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Posts Tagged: "Randy Landreneau"

A Look at the Inventor Rights Act: Restoring Injunctive Relief and Immunizing Inventors Against the PTAB

In mid-December 2019, Congressmen Danny Davis (D-IL) and Paul Gosar (R-AZ) introduced the Inventor Rights Act of 2019 into the House of Representatives. If passed, the bill would do much to reestablish strong patent protection rights for inventors who own their own patents, giving them an opportunity to opt out of validity trials at the Patent Trial and Appeal Board (PTAB) while also undoing many of the harmful effects of U.S. Supreme Court decisions such as TC Heartland and eBay. While the Inventor Rights Act is directed at a subset of patent owners feeling the brunt of changes to the patent system wrought by Congress and the federal judiciary over more than a decade, the bill does go a long way in correcting the situation for those individual inventors who are likely to have the fewest resources to enforce their patent rights.

Congressman Rohrabacher Introduces the Inventor Protection Act to Protect Inventor-Owned Patents

Congressman Dana Rohrabacher (R-CA) has introduced H.R. 6557, the Inventor Protection Act, into the House of Representatives. This bill is the latest proposed piece of legislation to help undo some of the more damaging effects of recent federal government actions on patent law which have negatively impacted the ability of patent owners to enforce their patent rights against infringers.

Industry Reaction to Supreme Court Decision in Oil States v. Green Energy

Earlier today the United States Supreme Court issued its decision in Oil States v. Green Energy, finding that inter partes review is constitutional both under Article III and the Seventh Amendment to the United States Constitution. In a 7-2 decision, the Court determined that patents are a government franchise that are subject to review by the Patent Office even after granting, and can be revoked at any time.  In order to get a diverse array of views, we held open comments through early evening for this instant reaction piece.

Acting PTO Director Joseph Matal Speaks to Independent Inventors

Mr. Matal opened his discussion stating his belief that independent inventors are the lifeblood of American innovation. He said that a patent is a property right and that whether an inventor actually manufactures the invention or seeks to license it, the rights provided by the patent should be the same. Having said this, he still believes that the PTAB should be able to invalidate a patent, but he did say that it is definitely time to look at the PTAB closely and see what can be done to make it operate more fairly. While he reiterated several times he is only acting and a permanent replacement has been nominated, he said that he would be surprised if this didn’t happen.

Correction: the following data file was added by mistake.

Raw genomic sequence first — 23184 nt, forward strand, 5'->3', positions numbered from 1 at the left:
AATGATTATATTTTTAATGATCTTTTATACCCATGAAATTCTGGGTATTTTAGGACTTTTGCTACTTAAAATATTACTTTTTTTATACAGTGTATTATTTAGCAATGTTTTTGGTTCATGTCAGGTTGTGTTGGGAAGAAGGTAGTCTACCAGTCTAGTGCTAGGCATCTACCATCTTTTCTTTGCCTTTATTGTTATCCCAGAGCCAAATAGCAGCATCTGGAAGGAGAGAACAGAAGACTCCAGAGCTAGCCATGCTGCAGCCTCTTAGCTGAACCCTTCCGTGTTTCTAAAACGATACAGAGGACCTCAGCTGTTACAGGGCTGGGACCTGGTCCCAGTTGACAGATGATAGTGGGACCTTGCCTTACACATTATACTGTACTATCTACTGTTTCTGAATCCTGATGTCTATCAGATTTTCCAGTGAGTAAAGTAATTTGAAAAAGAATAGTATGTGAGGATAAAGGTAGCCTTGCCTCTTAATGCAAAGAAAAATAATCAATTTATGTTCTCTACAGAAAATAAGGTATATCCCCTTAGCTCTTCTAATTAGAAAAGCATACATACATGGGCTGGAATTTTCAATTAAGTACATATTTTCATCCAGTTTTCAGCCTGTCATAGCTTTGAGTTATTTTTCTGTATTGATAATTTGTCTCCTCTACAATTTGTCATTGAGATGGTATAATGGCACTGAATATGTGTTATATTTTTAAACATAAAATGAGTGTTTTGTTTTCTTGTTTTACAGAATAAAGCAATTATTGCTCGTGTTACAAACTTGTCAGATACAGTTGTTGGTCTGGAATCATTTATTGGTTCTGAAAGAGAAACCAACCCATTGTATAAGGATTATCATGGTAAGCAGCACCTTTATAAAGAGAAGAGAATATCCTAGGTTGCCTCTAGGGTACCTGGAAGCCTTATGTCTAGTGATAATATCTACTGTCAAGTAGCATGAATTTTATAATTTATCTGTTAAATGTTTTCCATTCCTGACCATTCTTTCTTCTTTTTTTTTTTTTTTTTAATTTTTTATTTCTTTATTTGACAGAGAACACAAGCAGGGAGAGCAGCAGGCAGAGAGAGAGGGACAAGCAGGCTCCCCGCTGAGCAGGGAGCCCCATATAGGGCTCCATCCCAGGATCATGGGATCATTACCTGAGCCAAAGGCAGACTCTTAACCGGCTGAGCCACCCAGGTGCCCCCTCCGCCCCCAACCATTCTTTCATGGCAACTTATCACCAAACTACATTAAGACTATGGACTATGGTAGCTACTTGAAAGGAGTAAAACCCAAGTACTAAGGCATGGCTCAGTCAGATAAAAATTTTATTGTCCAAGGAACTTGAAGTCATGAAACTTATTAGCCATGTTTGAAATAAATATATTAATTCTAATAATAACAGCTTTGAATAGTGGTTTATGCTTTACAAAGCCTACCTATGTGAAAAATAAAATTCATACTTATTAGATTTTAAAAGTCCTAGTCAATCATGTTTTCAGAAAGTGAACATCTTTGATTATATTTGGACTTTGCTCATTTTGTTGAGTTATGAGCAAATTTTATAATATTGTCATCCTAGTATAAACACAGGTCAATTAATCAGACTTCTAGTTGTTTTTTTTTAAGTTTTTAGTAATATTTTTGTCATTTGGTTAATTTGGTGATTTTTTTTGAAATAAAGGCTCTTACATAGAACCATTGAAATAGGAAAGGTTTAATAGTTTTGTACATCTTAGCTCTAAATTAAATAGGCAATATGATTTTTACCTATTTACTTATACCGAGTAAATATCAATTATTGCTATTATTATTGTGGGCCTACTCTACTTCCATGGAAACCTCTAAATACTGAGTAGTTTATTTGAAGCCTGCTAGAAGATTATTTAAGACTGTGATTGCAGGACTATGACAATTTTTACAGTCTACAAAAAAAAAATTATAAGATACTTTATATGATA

Former Trump campaign advisor: “Today, patents are worthless.”

“We began noticing that key appointments in the Trump Administration were going to Republicans who were very anti-patent,” Caputo noted. These appointments include Vishal Amin, who Trump selected to serve as Intellectual Property Enforcement Coordinator (IPEC) within the office of the President. Amin had an important role in drafting the America Invents Act of 2011, especially those provisions regarding the PTAB which was just targeted by US Inventor’s protest. Caputo also raised concerns over the potential patent views of Joseph Matal, who is currently the acting Director of the USPTO. Many inventors believe Matal is lobbying to remain the Director and not just serve in the interim after Michelle Lee’s resignation.

US Inventor sets patents on fire as part of PTAB protest at USPTO

Despite going on with the protest after the USPTO denied a use permit application for the event, a source from the event reports that all planned aspects of the protest, including the burning of patents in clear view of the USPTO, occurred without anyone going to jail… Inventors went to the front steps of the USPTO and lit their patents on fire. According to Landreneau, a total of six patents were burnt in this manner.

What Mattered in 2015: Insiders Reflect on Biggest Moments in IP

This year our panel of industry insiders is quite diverse, with commentary from Bob Stoll (Drinker Biddle), Ashley Keller (Gerchen Keller), Paul Morinville (US Inventor), Alden Abbot (Heritage Foundation), Marla Grossman (American Continental Group) and Steve Kunin (Oblon). Unlike last year where there was near unanimous agreement that the Supreme Court’s decision in Alice v. CLS Bank was the biggest moment of the year, this year our panel of industry experts focused on a variety of different matters. There was one recurring theme, however. The inability of patent reform to advance on Capitol Hill was undoubtedly one of the biggest stories of the year.